In November, in a near-landslide, Oregon became the first state in history to decriminalize all drugs, including hard drugs like heroin, cocaine, and meth. Showing the will of the citizens, the vote passed with 59% of voters in favor. The other 41% still lives in the dark ages where they think kidnapping and caging people is a way to treat substance abuse problems.
On Monday, the new law went into effect. The "Drug Addiction Treatment and Recovery Act" will now transition Oregon's drug policy from a punitive, criminal approach to "a humane, cost-effective, health approach."
“One of the things people misunderstand is how criminalization creates barriers to treatment,” Kassandra Frederique, the executive director of the Drug Policy Alliance, a national nonprofit dedicated to legalizing illicit drug use, told USA Today. “If we want people to make different choices, we have to give them more options ... ending criminalization will do leaps and bounds around ending shame, which automatically opens people up for other opportunities.”
The new legislation echoes this sentiment.
"People suffering from addiction are more effectively treated with health care services than with criminal punishments," the bill reads. "A health care approach includes a health assessment to figure out the needs of people who are suffering from addiction, and it includes connecting them to the services they need."
Instead of using the barrel of a gun to help those with substance abuse issues, Oregon is doing something amazing and using tax revenue from the sale of marijuana to offer addiction services. Currently, cannabis tax revenue in the state is over $100 million.
The catch is that only small amounts of drugs are decriminalized, such as less than 1 gram of heroin or MDMA; 2 grams of cocaine or methamphetamine; 12 grams of psilocybin mushrooms; and 40 doses of LSD, oxycodone or methadone. So, cops will still be kicking in doors, shaking down minorities and poor people, and violating their rights in a search for larger amounts of these substances.
However, criminal penalties for possession of these amounts are replaced with a fine of up to $100, which can be waived if the user is evaluated at Addiction Recovery Centers.
Highlighting the support for the legislation is the number of organizations who signed on to the bill. Over 100 professional organizations endorsed the measure including the Oregon Chapter of the American College of Physicians, Oregon Nurses Association, Oregon School Psychologists' Association, Oregon Academy of Family Physicians, the ACLU and others.
Naturally, those who profit from prosecuting those caught with arbitrary substances deemed illegal by the state aren't too happy with the roll out of the bill this week.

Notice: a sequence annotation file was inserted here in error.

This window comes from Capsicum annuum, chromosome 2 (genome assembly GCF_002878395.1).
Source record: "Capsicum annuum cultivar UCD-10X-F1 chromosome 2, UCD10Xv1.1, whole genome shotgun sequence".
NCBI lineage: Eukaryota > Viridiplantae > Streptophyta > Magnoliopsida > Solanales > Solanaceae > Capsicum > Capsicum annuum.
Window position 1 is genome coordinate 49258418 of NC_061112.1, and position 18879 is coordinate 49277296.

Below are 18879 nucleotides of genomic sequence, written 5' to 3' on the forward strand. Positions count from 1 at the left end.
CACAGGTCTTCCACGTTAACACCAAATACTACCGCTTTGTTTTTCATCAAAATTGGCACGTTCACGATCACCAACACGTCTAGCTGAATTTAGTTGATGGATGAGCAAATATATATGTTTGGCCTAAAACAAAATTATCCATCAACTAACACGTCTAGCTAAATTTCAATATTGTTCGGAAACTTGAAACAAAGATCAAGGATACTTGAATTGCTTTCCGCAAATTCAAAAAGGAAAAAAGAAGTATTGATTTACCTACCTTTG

Dozens of district attorneys stood against it, claiming that the measure “recklessly decriminalizes possession of the most dangerous types of drugs (and) will lead to an increase in acceptability of dangerous drugs.”
However, they are either lying or haven't paid attention to other countries who have passed similar measures and have watched drug use and crime decline.
One of the most famous success stories is from Portugal who decriminalized all drugs in 2001. This never lead to an increase in drug use, but did result in a dramatic reduction of pathologies associated with drug use, such as sexually transmitted diseases and overdose deaths, according to a 2009 Cato Institue study.
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A 2015 European Drug Report also found that Portugal's drug overdose death rate is five times lower than the European Union average.
The reality of America's war on drugs is that it is not based on scientific evidence. Instead, it is based on a dark history of oppression, racism, and political corruption.
In spite of some form of cannabis being legal in some fashion in well over half the country, the government still violently and with extreme prejudice continues to seek out those who dare possess it.
If the CDC calculated the number of deaths inflicted by police while enforcing marijuana laws, that number would certainly be shocking and could even be deemed a risk to public health. Marijuana is, indeed, dangerous, but only because of what can happen to you if the police catch you with it.
Nothing highlights the hypocrisy, immorality, and sheer idiocy of the drug war quite like marijuana prohibition. Here we have a medicine that saves the lives of countless epileptic children, heals broken bones,relieves pain, treats PTSD, has never killed anyone, and exhibits a variety of other incredible benefits - yet the state will kill you over it.
So why do these tyrants keep it illegal?
If you want to know who profits from ruining lives and throwing marijuana users in cages, we need only look at who bribes (also known as lobbies) the politicians to keep the war on drugs alive, big pharma, police unions, and prison companies.
What does it say about a society who’s resolute in enacting violence against their fellow human so they can have a job to go to in the morning?
The person who wants to ingest a substance for medical or recreational reasons is not the criminal. However, the person that would kidnap, cage, or kill someone because they have a different lifestyle, is a villain on many fronts.
Luckily, with bills passing like the one in Oregon, the wall of tyranny that is the war on drugs is starting to come crumbling down.
“If we do this right in Oregon, I think there’s a will to do it everywhere,” Jane Gullickson, executive director of the Mental Health & Addiction Association of Oregon said. “We’ve got a huge responsibility to show that this is the right thing, and it can work.”
Indeed, given that overdose deaths are at historic highs thanks to the lockdowns, this new program definitely has its work cut out.